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General Motors shares tumbled Wednesday after the largest U.S. automaker cut its profit outlook for the year, citing higher costs for raw materials and unfavorable foreign exchange rates in South America. Steel and and aluminum prices have been on the rise since the Trump administration imposed tariffs on the auto industry's two key raw materials.
The automaker now expects to earn about $6 per share in 2018, down from its previous forecast of $6.30 to $6.60 a share. GM shares were down more than 6 percent shortly before 1 p.m., on track for its steepest one-day percentage decline since November 2011.
Rival Fiat Chrysler on Wednesday also cut its outlook for the year and its shares were down more than 11 percent. Ford, which reports after the market closes on Wednesday, was down close to 4 percent.
"Recent and significant increases in commodity costs and unfavorable foreign exchange impact of the Argentine peso and Brazilian real have negatively affected business expectations," GM said in its earnings release, adding that it "anticipates these headwinds will continue" through 2018, headwinds will cost it $1 billion this year.
Investors are focusing on the impact of higher commodity costs as a trade war escalates. On Tuesday, shares of Whirlpool plunged after the U.S.-based washing machine maker said higher steel costs will crimp its profits this year.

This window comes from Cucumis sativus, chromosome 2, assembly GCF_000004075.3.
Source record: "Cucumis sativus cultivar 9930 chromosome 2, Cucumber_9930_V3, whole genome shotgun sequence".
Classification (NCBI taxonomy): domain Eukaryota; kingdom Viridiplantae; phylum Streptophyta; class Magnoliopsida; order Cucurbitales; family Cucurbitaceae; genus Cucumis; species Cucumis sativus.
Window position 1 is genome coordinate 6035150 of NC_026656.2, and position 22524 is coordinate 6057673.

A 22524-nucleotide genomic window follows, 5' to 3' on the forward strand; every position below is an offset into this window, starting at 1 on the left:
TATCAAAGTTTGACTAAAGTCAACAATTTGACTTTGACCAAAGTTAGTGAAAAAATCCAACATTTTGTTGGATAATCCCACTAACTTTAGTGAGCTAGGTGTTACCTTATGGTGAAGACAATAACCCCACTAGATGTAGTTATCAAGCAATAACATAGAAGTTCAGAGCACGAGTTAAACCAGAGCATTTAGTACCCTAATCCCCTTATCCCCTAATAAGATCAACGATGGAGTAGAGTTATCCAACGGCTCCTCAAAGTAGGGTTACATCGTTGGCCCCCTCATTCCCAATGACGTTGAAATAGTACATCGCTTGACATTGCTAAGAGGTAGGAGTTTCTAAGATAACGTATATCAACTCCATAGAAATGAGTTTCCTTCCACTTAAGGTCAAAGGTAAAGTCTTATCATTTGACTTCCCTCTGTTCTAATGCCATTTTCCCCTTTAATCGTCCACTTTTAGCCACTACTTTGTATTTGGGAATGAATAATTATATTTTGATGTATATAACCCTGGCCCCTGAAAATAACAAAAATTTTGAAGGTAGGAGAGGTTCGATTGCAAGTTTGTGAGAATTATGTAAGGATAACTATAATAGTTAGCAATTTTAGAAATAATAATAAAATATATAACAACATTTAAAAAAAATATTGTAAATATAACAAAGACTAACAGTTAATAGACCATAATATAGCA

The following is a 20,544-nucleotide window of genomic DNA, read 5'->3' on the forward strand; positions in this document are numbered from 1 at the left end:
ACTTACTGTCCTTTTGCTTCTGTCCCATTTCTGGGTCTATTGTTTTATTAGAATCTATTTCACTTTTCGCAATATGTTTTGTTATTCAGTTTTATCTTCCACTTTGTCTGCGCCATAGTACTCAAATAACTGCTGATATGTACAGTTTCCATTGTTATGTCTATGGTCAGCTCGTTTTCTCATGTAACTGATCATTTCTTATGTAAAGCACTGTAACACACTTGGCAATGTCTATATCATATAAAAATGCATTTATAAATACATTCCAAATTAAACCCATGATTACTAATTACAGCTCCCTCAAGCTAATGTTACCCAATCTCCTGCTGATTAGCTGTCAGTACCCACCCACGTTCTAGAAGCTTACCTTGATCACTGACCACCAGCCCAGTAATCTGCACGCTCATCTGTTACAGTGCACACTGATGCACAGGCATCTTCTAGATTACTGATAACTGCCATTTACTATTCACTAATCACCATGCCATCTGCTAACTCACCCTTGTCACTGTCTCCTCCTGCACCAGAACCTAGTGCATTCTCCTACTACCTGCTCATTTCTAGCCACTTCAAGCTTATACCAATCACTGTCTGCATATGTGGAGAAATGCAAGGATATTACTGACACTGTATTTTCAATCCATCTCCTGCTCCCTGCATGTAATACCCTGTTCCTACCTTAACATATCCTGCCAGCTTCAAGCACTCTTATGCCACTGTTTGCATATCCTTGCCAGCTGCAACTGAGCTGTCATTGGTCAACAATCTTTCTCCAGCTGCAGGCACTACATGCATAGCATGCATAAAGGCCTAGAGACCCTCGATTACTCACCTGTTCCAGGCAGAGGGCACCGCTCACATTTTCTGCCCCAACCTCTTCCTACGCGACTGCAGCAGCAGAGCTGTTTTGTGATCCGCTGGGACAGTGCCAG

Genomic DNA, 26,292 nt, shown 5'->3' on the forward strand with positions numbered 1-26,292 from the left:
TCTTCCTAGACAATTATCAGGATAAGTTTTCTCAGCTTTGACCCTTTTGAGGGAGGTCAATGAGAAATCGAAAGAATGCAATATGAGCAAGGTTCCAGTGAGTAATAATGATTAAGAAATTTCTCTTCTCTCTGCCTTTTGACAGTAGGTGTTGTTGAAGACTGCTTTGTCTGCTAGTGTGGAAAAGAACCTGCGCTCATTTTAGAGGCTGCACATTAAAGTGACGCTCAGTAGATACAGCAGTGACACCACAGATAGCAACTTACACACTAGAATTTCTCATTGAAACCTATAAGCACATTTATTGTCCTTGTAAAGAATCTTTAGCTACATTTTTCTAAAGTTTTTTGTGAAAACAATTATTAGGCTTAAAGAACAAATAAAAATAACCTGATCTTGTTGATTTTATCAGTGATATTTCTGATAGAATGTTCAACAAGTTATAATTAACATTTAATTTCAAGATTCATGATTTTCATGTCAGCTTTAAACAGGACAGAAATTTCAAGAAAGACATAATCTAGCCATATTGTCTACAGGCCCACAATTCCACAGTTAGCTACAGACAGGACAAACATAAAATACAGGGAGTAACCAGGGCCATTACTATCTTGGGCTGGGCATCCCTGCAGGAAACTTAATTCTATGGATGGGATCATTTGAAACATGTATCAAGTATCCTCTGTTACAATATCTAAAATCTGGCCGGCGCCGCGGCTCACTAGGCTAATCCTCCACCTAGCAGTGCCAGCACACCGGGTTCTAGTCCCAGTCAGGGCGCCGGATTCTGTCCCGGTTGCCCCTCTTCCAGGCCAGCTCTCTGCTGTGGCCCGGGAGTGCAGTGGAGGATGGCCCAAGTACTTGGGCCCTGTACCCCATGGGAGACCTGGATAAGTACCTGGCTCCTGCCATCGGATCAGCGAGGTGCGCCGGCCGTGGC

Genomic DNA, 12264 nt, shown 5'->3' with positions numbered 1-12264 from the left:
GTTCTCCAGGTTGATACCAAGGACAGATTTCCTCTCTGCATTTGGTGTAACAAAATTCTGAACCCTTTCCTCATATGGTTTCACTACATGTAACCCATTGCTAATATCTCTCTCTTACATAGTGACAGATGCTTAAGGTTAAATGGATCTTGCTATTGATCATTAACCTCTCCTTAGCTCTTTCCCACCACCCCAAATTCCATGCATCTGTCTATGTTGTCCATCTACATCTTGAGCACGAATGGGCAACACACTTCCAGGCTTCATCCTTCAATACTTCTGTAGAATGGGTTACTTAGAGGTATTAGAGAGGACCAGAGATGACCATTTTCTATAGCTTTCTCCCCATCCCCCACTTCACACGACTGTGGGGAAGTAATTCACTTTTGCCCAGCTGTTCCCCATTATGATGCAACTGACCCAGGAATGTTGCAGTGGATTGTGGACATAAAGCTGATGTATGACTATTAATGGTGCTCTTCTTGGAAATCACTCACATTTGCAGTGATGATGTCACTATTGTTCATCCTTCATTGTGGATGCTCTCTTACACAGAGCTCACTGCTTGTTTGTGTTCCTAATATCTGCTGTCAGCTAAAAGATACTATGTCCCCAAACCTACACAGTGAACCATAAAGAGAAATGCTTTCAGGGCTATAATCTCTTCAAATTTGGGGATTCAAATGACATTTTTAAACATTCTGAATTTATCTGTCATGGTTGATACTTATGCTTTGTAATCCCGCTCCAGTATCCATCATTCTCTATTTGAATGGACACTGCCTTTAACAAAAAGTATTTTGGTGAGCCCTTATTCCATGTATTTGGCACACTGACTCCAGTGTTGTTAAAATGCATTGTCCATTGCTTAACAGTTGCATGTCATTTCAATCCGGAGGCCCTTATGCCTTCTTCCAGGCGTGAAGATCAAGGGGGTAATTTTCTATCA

In the second quarter, GM said net income rose more than 40 percent to $2.39 billion, but from its continuing operations, profits fell slightly from a year earlier.
On an adjusted basis, which strips out one-time items, GM earned $1.81 per share, which was higher than the $1.78 per share expected by analysts surveyed by Thomson Reuters.
Revenue in the three months ended in June came in at $36.76 billion, slightly higher than estimates, but down 0.6 percent from a year earlier.
U.S. demand grew for high margin SUVs and trucks, GM said, with vehicle deliveries rising 4.6 percent to 758,000 in the three months ended in June. The automaker had cited a strong economy behind an increase in sales. Its Chevrolet and GMC pickups and large SUVs were up 21 and 22 percent, respectively.
GM China's deliveries increased to an all-time high of 858,000 in the second quarter, said GM.
Automakers have said that tariffs could drive up vehicle costs and lead to job cuts. However, it its earnings release, GM did not mention the tariffs and its CFO said the price moves were due to "market forces."
Both Ford's and GM's stock prices have lagged the broader market, with GM shares down 3.7 percent this year and Ford's down more than 15 percent, compared with the S&P 500's gain of more than 5 percent.